Driving north out of Marmora, on the Cordova Road, you will find Centre Line Road on your right. Following this route will take you past the Hughes Cemetery on the left, and the S.S. #2 Jones Public School house tucked in the bushes, just before the Beaver Creek road intersection.
It is here, at this intersection, that Shanick's first postmaster, James Bailey, lived. Since he ran the post office for Shanick here, the intersection was referred to as Shanick, even though the community was much further north, up the Beaver Creek. In 1885, however, the post office closed and did not open again until 1894 when Peter Sheridan took over the post master's job. Luckily for Shanick, Mr. Sheridan lived in the community of Shanick, so the village could claim its own name back.
Postmaster James Bailey
The intersection of Centre Line Road and Beaver Creek Road was formerly known as Bailey's Corners and later as "North Marmora". You will notice a cheese factory (now converted to a house) on the right as you pass through the intersection. The Shanick Road is your next left turn.
The first land grants of this area of the Beaver Creek were made in 1848 for farming. Shortly thereafter followed the lumber mills with the Ryan-Lynch partnership and in 1880, the Airhart lumber mill.
Ruth Tierney in her book "Echoes from the Past" wrote the following:
".... Some of the earliest immigrant family names were: Legrow, Revoy, Friar, Darrah, Lynch and Franklin. There were more but these names headed the list of pioneer names in this place. Kay Holmes at age 83 claimed her grandparents, Jim and Lucinda Darrah, arrived in Shanick about 1850. Her father peeled tan-bark for the Rathbun Lumber Co. of Trenton and lived in a little log house opposite the school. The house is still standing and is being used as a seasonal dwelling. Kay remembers when, “everyone went to Marmora in lumber wagons for that was all they had. The road out was little more than a dirt trail and was terribly bumpy but there was no choice. They had to have supplies. All land owners were expected to donate three days a year toward the maintenance of the road and Ben Revoy had taken the responsibility for its overall condition”.
Ben arrived in Shanick circa 1897 and got a job at the Lynch Mill. He was seriously hurt when his clothing caught in the rapidly spinning mill shaft. Rather than return to the mill after his convalescence, he accepted the position of Secretary to the Shanick School Board. During this period he also worked for H. Reg. Pearce Lumber Co. in Marmora as a land crusier, a job involving the study of the geographical limits of lots and estimation of the number and height of mature timber trees.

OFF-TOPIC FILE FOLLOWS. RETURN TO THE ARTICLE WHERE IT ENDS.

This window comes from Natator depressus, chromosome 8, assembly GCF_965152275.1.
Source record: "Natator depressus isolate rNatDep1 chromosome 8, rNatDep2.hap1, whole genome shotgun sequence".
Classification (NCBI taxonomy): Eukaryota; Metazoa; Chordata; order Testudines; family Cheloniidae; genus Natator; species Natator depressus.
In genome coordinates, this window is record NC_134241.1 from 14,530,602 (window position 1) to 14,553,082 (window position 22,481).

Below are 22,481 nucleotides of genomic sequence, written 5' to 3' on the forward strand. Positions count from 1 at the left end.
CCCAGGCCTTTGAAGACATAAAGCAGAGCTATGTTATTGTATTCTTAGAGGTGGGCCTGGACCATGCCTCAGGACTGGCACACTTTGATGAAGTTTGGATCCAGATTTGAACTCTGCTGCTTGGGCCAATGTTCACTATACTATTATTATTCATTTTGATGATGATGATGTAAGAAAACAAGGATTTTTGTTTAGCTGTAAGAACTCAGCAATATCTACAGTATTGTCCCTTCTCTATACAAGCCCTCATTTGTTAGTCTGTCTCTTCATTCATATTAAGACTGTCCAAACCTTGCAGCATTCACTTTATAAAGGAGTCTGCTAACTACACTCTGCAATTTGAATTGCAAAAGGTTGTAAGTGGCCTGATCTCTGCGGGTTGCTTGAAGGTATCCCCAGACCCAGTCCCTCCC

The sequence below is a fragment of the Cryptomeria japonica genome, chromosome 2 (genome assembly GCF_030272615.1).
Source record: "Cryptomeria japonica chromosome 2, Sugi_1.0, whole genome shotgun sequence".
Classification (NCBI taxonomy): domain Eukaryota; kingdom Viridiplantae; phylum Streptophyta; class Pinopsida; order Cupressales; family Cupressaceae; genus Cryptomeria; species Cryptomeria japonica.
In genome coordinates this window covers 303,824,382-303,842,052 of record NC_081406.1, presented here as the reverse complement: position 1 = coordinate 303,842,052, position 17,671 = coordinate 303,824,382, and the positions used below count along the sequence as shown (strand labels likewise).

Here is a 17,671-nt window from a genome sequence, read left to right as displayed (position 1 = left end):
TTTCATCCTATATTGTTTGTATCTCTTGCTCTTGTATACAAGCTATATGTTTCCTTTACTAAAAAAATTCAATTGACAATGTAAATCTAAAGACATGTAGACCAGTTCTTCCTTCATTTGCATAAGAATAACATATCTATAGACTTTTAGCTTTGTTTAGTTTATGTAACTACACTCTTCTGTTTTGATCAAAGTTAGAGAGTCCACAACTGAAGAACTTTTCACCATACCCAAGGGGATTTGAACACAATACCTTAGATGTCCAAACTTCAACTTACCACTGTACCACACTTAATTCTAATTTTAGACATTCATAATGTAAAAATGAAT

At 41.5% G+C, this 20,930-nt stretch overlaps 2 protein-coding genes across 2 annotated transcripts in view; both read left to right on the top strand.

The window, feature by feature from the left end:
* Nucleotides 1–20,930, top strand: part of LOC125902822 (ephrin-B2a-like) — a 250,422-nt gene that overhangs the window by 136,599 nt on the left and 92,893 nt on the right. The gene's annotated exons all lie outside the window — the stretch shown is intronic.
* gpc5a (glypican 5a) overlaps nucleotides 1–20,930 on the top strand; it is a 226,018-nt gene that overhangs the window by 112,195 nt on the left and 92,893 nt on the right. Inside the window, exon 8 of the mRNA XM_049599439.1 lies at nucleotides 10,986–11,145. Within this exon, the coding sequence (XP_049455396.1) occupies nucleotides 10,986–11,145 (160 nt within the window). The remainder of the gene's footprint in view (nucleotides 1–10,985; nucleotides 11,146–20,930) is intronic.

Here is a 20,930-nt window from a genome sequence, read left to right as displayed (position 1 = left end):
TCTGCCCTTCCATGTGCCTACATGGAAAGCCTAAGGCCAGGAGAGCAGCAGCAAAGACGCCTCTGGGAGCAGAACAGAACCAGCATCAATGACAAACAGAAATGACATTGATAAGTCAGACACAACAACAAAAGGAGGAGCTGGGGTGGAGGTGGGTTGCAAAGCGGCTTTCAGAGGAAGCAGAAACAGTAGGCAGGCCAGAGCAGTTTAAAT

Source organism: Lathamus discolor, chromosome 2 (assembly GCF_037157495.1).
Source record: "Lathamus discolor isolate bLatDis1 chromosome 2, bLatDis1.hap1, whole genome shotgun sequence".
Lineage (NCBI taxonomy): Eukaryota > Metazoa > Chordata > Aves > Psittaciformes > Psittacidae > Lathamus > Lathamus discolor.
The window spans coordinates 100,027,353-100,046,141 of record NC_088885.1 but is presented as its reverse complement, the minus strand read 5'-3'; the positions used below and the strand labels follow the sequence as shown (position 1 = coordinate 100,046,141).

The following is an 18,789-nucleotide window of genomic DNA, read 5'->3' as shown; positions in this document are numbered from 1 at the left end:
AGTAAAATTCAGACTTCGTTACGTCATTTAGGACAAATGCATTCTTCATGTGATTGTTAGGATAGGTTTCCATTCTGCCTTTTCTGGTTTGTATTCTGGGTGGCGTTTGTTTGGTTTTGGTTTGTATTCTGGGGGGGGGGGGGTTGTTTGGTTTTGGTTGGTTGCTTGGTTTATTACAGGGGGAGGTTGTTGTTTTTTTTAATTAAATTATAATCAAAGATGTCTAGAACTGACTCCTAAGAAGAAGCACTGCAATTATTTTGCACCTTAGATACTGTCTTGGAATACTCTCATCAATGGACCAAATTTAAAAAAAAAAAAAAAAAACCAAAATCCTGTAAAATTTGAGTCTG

Ben was a busy man. He rode river log drives for Pearce Lumber, did a considerable amount of poaching, was a bootlegger and had the reputation of being a womanizer. Revoy married a bird-like little woman who didn't weight more than 90 lbs soaking wet. (Mary Jane Minnie McFarlane) She could walk for miles through the dense woods to gather a few berries but became lost when left on her own in Marmora. Before his death Ben Revoy was quoted as saying, “I reckon I've drunk enough whiskey to swim from Shanick to Marmora and back, without get'n wet”.
Antoine Revoy (no relation to Ben) built the one and only General Store and his customers where settlers, farmers and logging crews. The settlement spread over a distance of about 5 miles but Fryers Bridge was the focal point of the entire community. Antoine established the first feed mill there.
Chris Logan sent the photo at left: The store / George Logan's house in Shanick (1960's) abandoned by this time. Annmarie Willman-Spry wrote: My Great Grandfather George Emigh brought his bride, Lidieann Pemberton, from Frankford, Ontario & settled in Shannick where they produced their family including my grandmother Myrtle, along with George, Wes, Katherine, Edna, Bill Cross' mother & other children.
From left, Tim Loveless, Pat Clemens, Greg Terrion, Todd Ellis and Pat's brother Paul. Picture submitted by Dan Terrion
Another interesting character was Belle Gray, part Indian and a long time resident of Shanick. She was 84 and lived alone in a roughly built log cabin. While cleaning turnip greens she happened to glance up and saw a large black bear trying to kill one of her pigs. Grabbing her rifle she ran out the door hollering at the top of her voice while aiming her weapon. She fired on the run. The bullet caught him between the eyes and he dropped like a stone. That night the whole community showed up at Belle's for a bear meat supper.